eyes toward it, while insisting that they are “just guessing”
oSome blind sight patients can reach for an object they cannot see, avoiding obstacles in the way
oSome can identify an object’s color, direction of movement, and approximate shape, also while insisting
that they are just guessing
oSome can identify or copy the emotional expressions of a face that they insist they do not see
oTwo explanations for blind sight
First: Small islands of healthy tissue remain within an otherwise damaged visual cortex, not large
enough to provide conscious perception but enough to support limited visual functions
Second: The thalamus sends visual input to several other brain areas outside V1, including parts
of the temporal cortex. After V1 damage, the connections to these other areas strengthen enough
to produce certain kinds of experience despite a lack of conscious visual perception
Researched arranged an apparatus so that people saw a face or a tool for three-tenths of a second in just on eye,
while the other eye was viewing a rapidly changing display, seeing something new ten times a second
oContinuous flash suppression- a viewer is conscious of the flashing stimulus and not the steady picture
oEven though people insisted they did not see a face or tool, when they were asked to guess where it was,
they were correct almost half the time
Simple and Complex Receptive Fields
David Hubel and Torsten Wiesel (1959)
oInserted thin electrodes to record activity from cells in cats and monkeys occipital cortex while they shined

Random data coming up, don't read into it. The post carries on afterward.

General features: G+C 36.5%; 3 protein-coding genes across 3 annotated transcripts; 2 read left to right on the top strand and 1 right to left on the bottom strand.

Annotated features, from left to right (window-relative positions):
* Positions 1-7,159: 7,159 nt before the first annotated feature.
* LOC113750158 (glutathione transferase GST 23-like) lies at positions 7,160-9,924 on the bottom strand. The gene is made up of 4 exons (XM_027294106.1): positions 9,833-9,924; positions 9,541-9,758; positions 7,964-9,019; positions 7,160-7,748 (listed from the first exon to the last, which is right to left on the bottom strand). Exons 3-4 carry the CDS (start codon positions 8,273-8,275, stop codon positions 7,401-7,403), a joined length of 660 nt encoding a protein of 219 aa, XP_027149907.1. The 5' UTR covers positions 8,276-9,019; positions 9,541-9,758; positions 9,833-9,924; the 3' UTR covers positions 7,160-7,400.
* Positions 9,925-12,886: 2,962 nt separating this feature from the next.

light patters on the retina
At first, they presented dots of light, using a slide projector and a screen, but they fond little
response by cortical cells
They wondered why cells were so unresponsive, when they knew the occipital cortex was
essential for vision
They noticed a big response while they were moving a slide into place. Quickly realized that the
cell was responding to the edge of the slide. It had a bar-shaped receptive field, rather than a
circular receptive field like cells in the retina and lateral geniculate
David and Torsten also distinguished several types of cells in the visual cortex
oSimple Cell: has a receptive field with fixed and excitatory and inhibitory zones.
The more light shines in the excitatory zone, the more the cell responds.
The more light shines in the inhibitory zone, the less the cell responds
Most simple cells have bar shaped or edge-shaped receptive fields
More of them respond to horizontal or vertical orientations than to diagonals.
A cell that responds to a stimulus in only one location is a simple cell
oComplex Cells: respond to a pattern of light in a particular orientation anywhere within its large receptive
field
Located in areas V1 and V2, do not respond to the exact location of a stimulus
Responds most strongly to a moving stimulus- for ex: a vertical bar moving horizontally.
A cell that responds equally throughout a large area is a complex cell
oEnd-stopped, or Hypercomplex Cell:
Resemble complex cells with one exception
Has a strong inhibitory area at one end of its bar shaped receptive field
Cell responds to a bar-shaped pattern of light anywhere in broad receptive field, provided the bar
does not extend beyond a certain point